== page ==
Tuesday, August 19, 2014

Volume 2: The Devil You Know by Jamie Delano

Unlike the first collected edition which was composed of nine issues, this second volume has only five (issues #10-13 and Annual #1).  The Devil You Know didn't have the same atmosphere as its predecessor volume did but that's most probably due to the length of the collection itself which was shorter and did not have that much action-oriented content.

As I write this overall review, I look back at my individual analysis of each issue starting from #10 and I realized that the only two issues that stood out for me were #11 where the game-changing events of Newcastle were revealed and the dream-sequence narrative of #13 (which got an impressive perfect scoring for me due to my personal bias towards dream-sequence narratives in general here in comics (which I don't normally come across) and in film. I did have a soft spot for the Annual issue which had fifty-three pages of interesting backstory and exposition about John Constantine's lineage that is strongly linked to mysticism and magic. Other than that, this second volume was serviceable, supposedly collecting issues that have the thematic resonance of what the volume's title implies. I would like to point out, however, why issues #14-16 could not be included. Their content could still fit with The Devil You Know. I just finished reading them and they were not at all included in any volume of the Hellblazer trade paperbacks.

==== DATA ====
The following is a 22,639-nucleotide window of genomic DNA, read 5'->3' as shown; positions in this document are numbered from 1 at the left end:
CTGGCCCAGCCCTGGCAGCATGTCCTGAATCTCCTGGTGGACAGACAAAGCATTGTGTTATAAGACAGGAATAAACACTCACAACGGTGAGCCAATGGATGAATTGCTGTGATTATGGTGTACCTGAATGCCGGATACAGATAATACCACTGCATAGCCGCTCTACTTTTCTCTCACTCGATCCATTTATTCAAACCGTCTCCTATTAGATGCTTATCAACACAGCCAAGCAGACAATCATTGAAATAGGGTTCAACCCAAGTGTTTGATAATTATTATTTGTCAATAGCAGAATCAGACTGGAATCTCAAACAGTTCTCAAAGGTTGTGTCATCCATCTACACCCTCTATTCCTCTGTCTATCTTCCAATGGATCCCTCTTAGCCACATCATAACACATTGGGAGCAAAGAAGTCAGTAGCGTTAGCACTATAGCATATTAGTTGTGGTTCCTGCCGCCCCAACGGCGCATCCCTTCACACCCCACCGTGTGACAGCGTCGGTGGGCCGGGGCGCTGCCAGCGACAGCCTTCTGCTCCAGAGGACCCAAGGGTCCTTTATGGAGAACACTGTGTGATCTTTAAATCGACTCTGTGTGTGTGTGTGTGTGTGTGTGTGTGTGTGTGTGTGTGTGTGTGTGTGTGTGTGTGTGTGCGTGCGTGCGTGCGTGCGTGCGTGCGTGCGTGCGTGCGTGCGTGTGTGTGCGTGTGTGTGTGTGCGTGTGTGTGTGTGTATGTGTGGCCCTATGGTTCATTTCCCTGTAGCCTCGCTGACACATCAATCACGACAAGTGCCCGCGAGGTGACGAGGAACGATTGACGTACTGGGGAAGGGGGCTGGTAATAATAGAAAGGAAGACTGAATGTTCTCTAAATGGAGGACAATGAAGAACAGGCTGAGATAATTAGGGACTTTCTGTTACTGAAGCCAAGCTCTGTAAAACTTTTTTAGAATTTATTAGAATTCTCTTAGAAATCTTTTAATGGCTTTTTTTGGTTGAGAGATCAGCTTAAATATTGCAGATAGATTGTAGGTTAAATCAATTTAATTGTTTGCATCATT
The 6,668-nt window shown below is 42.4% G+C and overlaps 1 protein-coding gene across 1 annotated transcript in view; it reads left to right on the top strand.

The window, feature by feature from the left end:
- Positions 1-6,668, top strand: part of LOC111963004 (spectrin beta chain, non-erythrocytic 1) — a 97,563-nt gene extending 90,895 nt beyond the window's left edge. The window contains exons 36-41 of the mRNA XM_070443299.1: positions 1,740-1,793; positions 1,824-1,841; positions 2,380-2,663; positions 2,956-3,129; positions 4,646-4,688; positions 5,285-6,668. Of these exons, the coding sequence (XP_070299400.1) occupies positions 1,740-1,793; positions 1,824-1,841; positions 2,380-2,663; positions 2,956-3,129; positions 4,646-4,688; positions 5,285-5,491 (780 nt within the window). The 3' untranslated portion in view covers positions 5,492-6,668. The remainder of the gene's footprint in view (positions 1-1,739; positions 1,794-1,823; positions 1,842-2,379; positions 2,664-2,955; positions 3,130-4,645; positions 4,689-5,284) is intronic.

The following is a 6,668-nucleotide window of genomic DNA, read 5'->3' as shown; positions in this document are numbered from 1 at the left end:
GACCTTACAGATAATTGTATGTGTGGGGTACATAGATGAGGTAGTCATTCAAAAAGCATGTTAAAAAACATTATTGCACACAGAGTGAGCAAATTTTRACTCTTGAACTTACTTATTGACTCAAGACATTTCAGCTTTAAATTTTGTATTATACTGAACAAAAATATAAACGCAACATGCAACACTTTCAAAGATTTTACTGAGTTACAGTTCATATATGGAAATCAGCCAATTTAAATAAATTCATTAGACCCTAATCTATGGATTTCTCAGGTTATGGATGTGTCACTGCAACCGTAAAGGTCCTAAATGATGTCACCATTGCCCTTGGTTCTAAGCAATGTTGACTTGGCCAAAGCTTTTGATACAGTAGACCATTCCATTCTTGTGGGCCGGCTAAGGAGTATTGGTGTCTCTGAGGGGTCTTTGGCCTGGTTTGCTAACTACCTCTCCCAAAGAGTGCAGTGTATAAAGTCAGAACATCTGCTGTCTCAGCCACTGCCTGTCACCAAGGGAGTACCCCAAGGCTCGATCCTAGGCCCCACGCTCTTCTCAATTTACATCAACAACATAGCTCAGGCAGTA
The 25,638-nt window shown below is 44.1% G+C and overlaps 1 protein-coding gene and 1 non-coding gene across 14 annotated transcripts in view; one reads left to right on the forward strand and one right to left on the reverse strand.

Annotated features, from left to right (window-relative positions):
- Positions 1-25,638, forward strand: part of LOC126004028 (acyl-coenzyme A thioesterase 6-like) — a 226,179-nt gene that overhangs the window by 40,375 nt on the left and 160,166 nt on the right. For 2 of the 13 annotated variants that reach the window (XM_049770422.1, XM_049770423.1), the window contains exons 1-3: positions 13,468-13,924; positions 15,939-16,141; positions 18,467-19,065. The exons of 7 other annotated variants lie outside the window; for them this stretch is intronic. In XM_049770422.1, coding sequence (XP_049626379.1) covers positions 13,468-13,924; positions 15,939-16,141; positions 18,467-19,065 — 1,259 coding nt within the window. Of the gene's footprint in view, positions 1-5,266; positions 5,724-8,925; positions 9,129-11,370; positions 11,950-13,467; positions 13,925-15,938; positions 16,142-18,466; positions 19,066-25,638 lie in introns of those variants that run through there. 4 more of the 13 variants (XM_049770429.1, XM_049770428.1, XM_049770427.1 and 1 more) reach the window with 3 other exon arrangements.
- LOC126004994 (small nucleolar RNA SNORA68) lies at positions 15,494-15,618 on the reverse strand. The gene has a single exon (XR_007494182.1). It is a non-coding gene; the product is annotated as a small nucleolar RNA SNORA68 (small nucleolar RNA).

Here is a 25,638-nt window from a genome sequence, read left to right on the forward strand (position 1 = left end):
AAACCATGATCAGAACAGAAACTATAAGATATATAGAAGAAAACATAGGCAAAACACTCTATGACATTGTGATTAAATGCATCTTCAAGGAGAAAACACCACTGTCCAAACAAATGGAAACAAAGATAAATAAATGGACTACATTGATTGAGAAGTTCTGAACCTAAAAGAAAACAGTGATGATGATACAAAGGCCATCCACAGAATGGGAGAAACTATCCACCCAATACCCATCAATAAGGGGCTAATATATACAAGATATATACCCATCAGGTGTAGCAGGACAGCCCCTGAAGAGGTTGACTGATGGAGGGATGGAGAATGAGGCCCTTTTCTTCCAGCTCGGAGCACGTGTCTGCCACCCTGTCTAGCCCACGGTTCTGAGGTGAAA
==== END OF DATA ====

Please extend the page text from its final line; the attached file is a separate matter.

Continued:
Weirdly enough, the next volume of the series Rare Cuts is composed of issues that are not in chronological order at all (reprint of #11 and then #25-26, #35, #56, #84). What is up with that? This worries me. I suppose this only means that I won't be reviewing any collected editions after this and strictly do individual reviews then. Somehow, I'm just puzzled as to why the trade paperbacks for Hellblazer did not collect the issues chronologically, which meant that if I ever want to buy hard copies, I'm going to have to look for old individual issues that were excluded (and where the hell would I find those these days?). But fuck it, I digress. Back to the review. This was a rather short volume with limited stories but the content (particularly #11, #13 and the Annual) are fascinating and thrilling, providing us yet again with searing characterizations and disturbing imagery and epiphanies about the life and times of our anti-hero John Constantine and his paranormal misadventures. At this point you don't need to force yourself to like John as a character or even as a person of complex desires and selfish motivations. It would not at all deter from your overall enjoyment of Hellblazer stories. Personally, I love him and dislike him in several occasions but nothing that truly makes me outright hate him. I maintain that he's still my favorite thing about the series (that and because I'm beginning to feel certain feelings of affection and attachment towards him, but that's my issue. Y'all should know by now that I dig the damaged ones!)


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